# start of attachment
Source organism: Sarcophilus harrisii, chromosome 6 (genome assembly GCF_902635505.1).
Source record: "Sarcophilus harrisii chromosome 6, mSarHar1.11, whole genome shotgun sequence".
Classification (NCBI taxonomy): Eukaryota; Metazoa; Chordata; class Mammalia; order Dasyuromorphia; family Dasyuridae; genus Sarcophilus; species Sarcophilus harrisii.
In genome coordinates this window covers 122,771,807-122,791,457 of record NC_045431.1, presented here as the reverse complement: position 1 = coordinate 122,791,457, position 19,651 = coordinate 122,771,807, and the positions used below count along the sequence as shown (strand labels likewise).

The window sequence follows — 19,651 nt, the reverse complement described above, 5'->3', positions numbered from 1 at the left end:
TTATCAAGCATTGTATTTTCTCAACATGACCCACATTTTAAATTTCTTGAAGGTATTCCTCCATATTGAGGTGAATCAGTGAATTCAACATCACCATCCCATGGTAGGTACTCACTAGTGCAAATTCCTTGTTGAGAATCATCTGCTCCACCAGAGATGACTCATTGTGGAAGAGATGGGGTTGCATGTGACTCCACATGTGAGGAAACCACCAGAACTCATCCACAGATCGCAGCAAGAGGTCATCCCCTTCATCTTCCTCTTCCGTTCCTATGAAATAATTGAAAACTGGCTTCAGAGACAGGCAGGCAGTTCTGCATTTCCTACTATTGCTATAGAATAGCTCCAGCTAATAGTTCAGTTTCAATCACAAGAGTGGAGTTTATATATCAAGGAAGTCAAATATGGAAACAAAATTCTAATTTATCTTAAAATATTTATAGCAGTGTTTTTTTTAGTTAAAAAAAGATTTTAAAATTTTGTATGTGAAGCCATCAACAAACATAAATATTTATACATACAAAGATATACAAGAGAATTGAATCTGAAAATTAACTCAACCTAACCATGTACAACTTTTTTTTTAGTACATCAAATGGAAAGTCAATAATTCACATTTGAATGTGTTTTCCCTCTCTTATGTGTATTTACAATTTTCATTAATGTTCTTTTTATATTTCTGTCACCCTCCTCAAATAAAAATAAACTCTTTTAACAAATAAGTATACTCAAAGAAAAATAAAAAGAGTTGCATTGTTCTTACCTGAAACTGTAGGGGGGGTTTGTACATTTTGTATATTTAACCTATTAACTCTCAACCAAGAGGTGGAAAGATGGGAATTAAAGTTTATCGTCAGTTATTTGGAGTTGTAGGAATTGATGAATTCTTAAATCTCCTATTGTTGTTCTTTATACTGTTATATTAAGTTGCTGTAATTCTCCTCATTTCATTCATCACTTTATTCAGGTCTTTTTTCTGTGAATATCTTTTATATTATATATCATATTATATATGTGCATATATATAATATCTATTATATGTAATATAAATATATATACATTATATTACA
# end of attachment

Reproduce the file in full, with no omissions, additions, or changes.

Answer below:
Source organism: Sarcophilus harrisii, chromosome 6 (genome assembly GCF_902635505.1).
Source record: "Sarcophilus harrisii chromosome 6, mSarHar1.11, whole genome shotgun sequence".
Classification (NCBI taxonomy): Eukaryota; Metazoa; Chordata; class Mammalia; order Dasyuromorphia; family Dasyuridae; genus Sarcophilus; species Sarcophilus harrisii.
In genome coordinates this window covers 122,771,807-122,791,457 of record NC_045431.1, presented here as the reverse complement: position 1 = coordinate 122,791,457, position 19,651 = coordinate 122,771,807, and the positions used below count along the sequence as shown (strand labels likewise).

The window sequence follows — 19,651 nt, the reverse complement described above, 5'->3', positions numbered from 1 at the left end:
TTATCAAGCATTGTATTTTCTCAACATGACCCACATTTTAAATTTCTTGAAGGTATTCCTCCATATTGAGGTGAATCAGTGAATTCAACATCACCATCCCATGGTAGGTACTCACTAGTGCAAATTCCTTGTTGAGAATCATCTGCTCCACCAGAGATGACTCATTGTGGAAGAGATGGGGTTGCATGTGACTCCACATGTGAGGAAACCACCAGAACTCATCCACAGATCGCAGCAAGAGGTCATCCCCTTCATCTTCCTCTTCCGTTCCTATGAAATAATTGAAAACTGGCTTCAGAGACAGGCAGGCAGTTCTGCATTTCCTACTATTGCTATAGAATAGCTCCAGCTAATAGTTCAGTTTCAATCACAAGAGTGGAGTTTATATATCAAGGAAGTCAAATATGGAAACAAAATTCTAATTTATCTTAAAATATTTATAGCAGTGTTTTTTTTAGTTAAAAAAAGATTTTAAAATTTTGTATGTGAAGCCATCAACAAACATAAATATTTATACATACAAAGATATACAAGAGAATTGAATCTGAAAATTAACTCAACCTAACCATGTACAACTTTTTTTTTAGTACATCAAATGGAAAGTCAATAATTCACATTTGAATGTGTTTTCCCTCTCTTATGTGTATTTACAATTTTCATTAATGTTCTTTTTATATTTCTGTCACCCTCCTCAAATAAAAATAAACTCTTTTAACAAATAAGTATACTCAAAGAAAAATAAAAAGAGTTGCATTGTTCTTACCTGAAACTGTAGGGGGGGTTTGTACATTTTGTATATTTAACCTATTAACTCTCAACCAAGAGGTGGAAAGATGGGAATTAAAGTTTATCGTCAGTTATTTGGAGTTGTAGGAATTGATGAATTCTTAAATCTCCTATTGTTGTTCTTTATACTGTTATATTAAGTTGCTGTAATTCTCCTCATTTCATTCATCACTTTATTCAGGTCTTTTTTCTGTGAATATCTTTTATATTATATATCATATTATATATGTGCATATATATAATATCTATTATATGTAATATAAATATATATACATTATATTACA